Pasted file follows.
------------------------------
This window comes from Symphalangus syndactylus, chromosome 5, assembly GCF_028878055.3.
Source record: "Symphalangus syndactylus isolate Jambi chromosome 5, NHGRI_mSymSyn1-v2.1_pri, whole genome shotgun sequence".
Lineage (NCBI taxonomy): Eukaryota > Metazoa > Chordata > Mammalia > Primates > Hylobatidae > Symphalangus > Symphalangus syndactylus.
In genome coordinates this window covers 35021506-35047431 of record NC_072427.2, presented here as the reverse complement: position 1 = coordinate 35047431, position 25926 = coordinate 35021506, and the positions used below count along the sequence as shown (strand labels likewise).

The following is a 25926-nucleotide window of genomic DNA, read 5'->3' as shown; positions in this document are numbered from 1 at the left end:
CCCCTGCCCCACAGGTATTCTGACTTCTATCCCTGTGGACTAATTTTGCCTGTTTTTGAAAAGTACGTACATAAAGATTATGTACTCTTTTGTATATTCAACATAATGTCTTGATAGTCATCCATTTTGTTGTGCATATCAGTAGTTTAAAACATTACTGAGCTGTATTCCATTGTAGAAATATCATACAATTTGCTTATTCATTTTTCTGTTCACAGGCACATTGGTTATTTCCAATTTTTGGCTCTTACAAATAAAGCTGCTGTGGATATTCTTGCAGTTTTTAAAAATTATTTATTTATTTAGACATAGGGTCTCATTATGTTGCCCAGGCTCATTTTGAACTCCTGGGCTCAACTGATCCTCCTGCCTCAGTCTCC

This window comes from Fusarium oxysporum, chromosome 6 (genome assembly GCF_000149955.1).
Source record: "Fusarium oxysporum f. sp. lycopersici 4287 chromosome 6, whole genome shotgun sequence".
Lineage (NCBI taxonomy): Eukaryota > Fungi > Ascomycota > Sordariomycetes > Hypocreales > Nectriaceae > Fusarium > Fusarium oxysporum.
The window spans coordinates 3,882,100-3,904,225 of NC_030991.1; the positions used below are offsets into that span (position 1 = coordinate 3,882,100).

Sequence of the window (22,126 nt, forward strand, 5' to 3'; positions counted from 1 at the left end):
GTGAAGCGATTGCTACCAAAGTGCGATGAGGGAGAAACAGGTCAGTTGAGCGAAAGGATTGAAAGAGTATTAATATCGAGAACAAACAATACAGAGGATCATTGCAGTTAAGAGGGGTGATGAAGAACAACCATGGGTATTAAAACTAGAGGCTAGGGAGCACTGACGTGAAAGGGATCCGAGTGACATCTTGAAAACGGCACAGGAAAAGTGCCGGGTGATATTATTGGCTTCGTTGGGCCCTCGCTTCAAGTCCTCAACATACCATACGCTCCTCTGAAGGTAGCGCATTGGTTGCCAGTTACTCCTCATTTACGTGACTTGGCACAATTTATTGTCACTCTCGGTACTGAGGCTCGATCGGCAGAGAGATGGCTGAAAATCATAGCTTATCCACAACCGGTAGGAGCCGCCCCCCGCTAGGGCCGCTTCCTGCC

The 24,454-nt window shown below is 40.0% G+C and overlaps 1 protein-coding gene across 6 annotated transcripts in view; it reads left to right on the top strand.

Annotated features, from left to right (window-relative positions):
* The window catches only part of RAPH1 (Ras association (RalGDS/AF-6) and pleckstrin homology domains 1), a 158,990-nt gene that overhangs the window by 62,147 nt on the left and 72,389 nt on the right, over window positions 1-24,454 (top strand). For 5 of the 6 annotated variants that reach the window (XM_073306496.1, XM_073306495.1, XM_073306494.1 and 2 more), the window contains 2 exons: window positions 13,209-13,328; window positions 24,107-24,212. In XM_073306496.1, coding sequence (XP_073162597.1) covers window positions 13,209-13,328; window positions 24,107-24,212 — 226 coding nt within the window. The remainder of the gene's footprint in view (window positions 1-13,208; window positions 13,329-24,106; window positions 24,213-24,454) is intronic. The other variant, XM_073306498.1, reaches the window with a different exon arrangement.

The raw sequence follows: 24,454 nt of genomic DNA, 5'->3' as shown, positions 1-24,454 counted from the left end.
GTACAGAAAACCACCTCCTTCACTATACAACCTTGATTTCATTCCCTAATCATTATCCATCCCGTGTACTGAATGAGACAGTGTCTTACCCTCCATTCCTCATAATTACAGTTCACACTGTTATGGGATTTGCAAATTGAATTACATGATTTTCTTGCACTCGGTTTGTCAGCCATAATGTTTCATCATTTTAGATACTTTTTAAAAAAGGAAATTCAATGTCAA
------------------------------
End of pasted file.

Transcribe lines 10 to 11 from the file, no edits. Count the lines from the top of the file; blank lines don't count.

The window spans coordinates 3,882,100-3,904,225 of NC_030991.1; the positions used below are offsets into that span (position 1 = coordinate 3,882,100).

Sequence of the window (22,126 nt, forward strand, 5' to 3'; positions counted from 1 at the left end):